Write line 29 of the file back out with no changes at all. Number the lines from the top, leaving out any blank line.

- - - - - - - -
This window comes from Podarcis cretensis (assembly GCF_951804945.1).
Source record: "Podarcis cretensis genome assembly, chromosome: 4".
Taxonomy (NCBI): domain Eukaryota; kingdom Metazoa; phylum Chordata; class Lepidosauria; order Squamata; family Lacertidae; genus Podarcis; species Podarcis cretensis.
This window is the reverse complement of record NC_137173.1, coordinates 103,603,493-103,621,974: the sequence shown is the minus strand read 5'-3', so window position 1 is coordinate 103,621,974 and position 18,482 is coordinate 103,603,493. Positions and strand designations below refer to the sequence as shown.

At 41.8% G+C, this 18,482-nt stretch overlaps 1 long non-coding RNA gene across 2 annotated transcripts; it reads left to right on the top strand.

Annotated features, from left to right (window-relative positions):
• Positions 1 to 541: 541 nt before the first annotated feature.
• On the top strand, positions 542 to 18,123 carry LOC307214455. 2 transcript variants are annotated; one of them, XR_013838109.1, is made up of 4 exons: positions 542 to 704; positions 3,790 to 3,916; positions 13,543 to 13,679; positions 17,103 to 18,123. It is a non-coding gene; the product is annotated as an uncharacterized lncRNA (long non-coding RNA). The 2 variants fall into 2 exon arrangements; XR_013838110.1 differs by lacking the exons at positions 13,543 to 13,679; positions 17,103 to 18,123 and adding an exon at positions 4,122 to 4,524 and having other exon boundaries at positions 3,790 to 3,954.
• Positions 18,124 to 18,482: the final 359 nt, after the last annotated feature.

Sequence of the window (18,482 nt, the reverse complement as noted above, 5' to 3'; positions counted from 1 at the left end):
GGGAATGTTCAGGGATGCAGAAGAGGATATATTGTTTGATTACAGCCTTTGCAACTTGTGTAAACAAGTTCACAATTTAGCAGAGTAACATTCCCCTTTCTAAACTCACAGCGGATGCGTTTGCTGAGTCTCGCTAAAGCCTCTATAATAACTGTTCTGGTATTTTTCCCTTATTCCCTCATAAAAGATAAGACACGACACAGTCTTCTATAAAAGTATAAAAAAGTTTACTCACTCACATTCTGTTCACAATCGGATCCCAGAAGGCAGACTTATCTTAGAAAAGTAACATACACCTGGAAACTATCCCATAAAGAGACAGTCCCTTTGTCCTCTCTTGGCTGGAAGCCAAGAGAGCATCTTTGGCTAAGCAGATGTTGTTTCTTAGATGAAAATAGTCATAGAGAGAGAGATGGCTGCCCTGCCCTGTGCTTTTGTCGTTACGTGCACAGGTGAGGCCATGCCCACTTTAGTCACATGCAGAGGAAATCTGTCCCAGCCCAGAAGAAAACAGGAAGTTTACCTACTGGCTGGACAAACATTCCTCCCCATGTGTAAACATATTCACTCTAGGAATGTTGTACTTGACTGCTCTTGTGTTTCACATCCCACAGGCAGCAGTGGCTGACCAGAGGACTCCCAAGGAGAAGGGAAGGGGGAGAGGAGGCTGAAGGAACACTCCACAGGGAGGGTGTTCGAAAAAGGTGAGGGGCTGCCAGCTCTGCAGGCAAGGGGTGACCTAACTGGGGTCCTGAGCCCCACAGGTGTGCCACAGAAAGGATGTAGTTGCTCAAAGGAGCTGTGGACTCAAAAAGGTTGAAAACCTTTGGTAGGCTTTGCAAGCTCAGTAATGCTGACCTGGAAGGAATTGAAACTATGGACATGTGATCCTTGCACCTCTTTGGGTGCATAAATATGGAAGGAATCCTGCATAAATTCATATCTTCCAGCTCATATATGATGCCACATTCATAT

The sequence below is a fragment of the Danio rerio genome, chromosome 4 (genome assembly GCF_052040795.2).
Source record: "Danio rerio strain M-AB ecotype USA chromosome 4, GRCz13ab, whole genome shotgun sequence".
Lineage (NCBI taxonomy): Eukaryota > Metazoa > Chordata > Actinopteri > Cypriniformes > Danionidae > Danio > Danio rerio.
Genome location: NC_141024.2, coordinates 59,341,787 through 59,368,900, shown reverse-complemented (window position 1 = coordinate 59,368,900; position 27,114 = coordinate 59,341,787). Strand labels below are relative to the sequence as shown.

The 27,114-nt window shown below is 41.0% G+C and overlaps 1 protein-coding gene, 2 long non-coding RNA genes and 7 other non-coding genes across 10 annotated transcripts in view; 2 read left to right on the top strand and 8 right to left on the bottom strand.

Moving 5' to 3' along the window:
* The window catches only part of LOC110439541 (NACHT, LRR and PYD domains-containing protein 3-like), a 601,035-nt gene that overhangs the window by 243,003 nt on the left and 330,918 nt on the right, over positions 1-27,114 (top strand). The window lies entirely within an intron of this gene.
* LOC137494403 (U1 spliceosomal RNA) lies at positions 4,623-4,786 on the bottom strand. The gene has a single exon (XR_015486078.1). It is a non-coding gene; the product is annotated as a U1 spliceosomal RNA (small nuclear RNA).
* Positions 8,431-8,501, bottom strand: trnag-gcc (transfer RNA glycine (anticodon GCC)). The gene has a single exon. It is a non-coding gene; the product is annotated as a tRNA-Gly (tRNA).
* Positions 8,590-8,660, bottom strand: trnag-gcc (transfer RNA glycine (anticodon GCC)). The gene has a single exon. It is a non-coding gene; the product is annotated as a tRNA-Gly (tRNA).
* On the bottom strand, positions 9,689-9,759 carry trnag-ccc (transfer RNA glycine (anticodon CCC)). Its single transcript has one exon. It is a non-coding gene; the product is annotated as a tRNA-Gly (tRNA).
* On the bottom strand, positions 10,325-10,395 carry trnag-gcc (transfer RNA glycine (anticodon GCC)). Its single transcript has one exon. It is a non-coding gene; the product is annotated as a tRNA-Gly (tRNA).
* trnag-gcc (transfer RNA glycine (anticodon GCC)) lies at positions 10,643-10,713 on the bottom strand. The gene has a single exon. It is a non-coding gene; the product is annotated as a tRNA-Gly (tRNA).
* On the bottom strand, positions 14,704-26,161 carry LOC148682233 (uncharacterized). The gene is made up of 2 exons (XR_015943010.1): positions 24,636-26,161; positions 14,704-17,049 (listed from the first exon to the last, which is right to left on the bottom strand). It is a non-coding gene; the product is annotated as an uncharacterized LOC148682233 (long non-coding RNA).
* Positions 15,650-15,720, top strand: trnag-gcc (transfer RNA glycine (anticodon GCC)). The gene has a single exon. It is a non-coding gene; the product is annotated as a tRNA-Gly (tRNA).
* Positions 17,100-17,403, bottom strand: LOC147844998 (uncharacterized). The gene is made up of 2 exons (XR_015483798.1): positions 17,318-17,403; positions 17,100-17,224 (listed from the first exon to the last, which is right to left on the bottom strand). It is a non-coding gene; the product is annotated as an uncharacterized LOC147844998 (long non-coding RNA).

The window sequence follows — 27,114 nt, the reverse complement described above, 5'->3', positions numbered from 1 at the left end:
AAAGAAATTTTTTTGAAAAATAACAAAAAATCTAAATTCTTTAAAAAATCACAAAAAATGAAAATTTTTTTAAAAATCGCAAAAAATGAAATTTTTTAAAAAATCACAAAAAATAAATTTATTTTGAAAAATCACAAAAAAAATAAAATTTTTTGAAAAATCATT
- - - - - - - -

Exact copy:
AAAGAAATTTTTTTGAAAAATAACAAAAAATCTAAATTCTTTAAAAAATCACAAAAAATGAAAATTTTTTTAAAAATCGCAAAAAATGAAATTTTTTAAAAAATCACAAAAAATAAATTTATTTTGAAAAATCACAAAAAAAATAAAATTTTTTGAAAAATCATT